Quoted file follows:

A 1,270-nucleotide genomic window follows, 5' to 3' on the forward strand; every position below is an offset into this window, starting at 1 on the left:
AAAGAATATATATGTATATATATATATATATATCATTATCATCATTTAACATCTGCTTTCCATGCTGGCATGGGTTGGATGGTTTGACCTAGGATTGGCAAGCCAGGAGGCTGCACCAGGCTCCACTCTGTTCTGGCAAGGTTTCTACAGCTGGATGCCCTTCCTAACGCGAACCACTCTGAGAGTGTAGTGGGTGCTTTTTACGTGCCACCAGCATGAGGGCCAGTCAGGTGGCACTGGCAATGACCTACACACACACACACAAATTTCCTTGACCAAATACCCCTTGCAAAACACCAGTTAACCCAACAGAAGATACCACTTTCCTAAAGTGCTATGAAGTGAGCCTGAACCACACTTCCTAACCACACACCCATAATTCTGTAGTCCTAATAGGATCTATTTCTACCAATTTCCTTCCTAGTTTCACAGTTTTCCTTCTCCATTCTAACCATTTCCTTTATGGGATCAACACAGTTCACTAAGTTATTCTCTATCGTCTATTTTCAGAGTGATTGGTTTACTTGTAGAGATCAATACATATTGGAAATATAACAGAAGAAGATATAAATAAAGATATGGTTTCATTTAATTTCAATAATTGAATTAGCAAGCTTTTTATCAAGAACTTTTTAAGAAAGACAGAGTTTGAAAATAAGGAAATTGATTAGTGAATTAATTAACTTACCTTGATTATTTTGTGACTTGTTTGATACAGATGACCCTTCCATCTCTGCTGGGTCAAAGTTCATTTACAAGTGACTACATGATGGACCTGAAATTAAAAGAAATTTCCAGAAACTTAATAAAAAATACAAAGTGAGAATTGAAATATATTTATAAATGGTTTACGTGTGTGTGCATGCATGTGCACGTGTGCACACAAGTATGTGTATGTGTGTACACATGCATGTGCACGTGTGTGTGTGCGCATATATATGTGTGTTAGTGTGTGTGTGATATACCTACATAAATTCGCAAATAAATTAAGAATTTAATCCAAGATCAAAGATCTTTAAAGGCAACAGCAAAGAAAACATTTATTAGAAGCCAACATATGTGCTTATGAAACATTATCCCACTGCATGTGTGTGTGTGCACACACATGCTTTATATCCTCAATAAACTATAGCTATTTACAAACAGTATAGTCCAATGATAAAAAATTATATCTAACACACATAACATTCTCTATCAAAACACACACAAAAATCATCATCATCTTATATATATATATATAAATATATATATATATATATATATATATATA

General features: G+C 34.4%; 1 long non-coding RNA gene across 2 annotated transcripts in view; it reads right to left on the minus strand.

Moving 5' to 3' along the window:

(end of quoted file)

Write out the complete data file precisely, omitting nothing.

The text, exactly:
A 1,270-nucleotide genomic window follows, 5' to 3' on the forward strand; every position below is an offset into this window, starting at 1 on the left:
AAAGAATATATATGTATATATATATATATATATCATTATCATCATTTAACATCTGCTTTCCATGCTGGCATGGGTTGGATGGTTTGACCTAGGATTGGCAAGCCAGGAGGCTGCACCAGGCTCCACTCTGTTCTGGCAAGGTTTCTACAGCTGGATGCCCTTCCTAACGCGAACCACTCTGAGAGTGTAGTGGGTGCTTTTTACGTGCCACCAGCATGAGGGCCAGTCAGGTGGCACTGGCAATGACCTACACACACACACACAAATTTCCTTGACCAAATACCCCTTGCAAAACACCAGTTAACCCAACAGAAGATACCACTTTCCTAAAGTGCTATGAAGTGAGCCTGAACCACACTTCCTAACCACACACCCATAATTCTGTAGTCCTAATAGGATCTATTTCTACCAATTTCCTTCCTAGTTTCACAGTTTTCCTTCTCCATTCTAACCATTTCCTTTATGGGATCAACACAGTTCACTAAGTTATTCTCTATCGTCTATTTTCAGAGTGATTGGTTTACTTGTAGAGATCAATACATATTGGAAATATAACAGAAGAAGATATAAATAAAGATATGGTTTCATTTAATTTCAATAATTGAATTAGCAAGCTTTTTATCAAGAACTTTTTAAGAAAGACAGAGTTTGAAAATAAGGAAATTGATTAGTGAATTAATTAACTTACCTTGATTATTTTGTGACTTGTTTGATACAGATGACCCTTCCATCTCTGCTGGGTCAAAGTTCATTTACAAGTGACTACATGATGGACCTGAAATTAAAAGAAATTTCCAGAAACTTAATAAAAAATACAAAGTGAGAATTGAAATATATTTATAAATGGTTTACGTGTGTGTGCATGCATGTGCACGTGTGCACACAAGTATGTGTATGTGTGTACACATGCATGTGCACGTGTGTGTGTGCGCATATATATGTGTGTTAGTGTGTGTGTGATATACCTACATAAATTCGCAAATAAATTAAGAATTTAATCCAAGATCAAAGATCTTTAAAGGCAACAGCAAAGAAAACATTTATTAGAAGCCAACATATGTGCTTATGAAACATTATCCCACTGCATGTGTGTGTGTGCACACACATGCTTTATATCCTCAATAAACTATAGCTATTTACAAACAGTATAGTCCAATGATAAAAAATTATATCTAACACACATAACATTCTCTATCAAAACACACACAAAAATCATCATCATCTTATATATATATATATAAATATATATATATATATATATATATATATA

General features: G+C 34.4%; 1 long non-coding RNA gene across 2 annotated transcripts in view; it reads right to left on the minus strand.

Moving 5' to 3' along the window: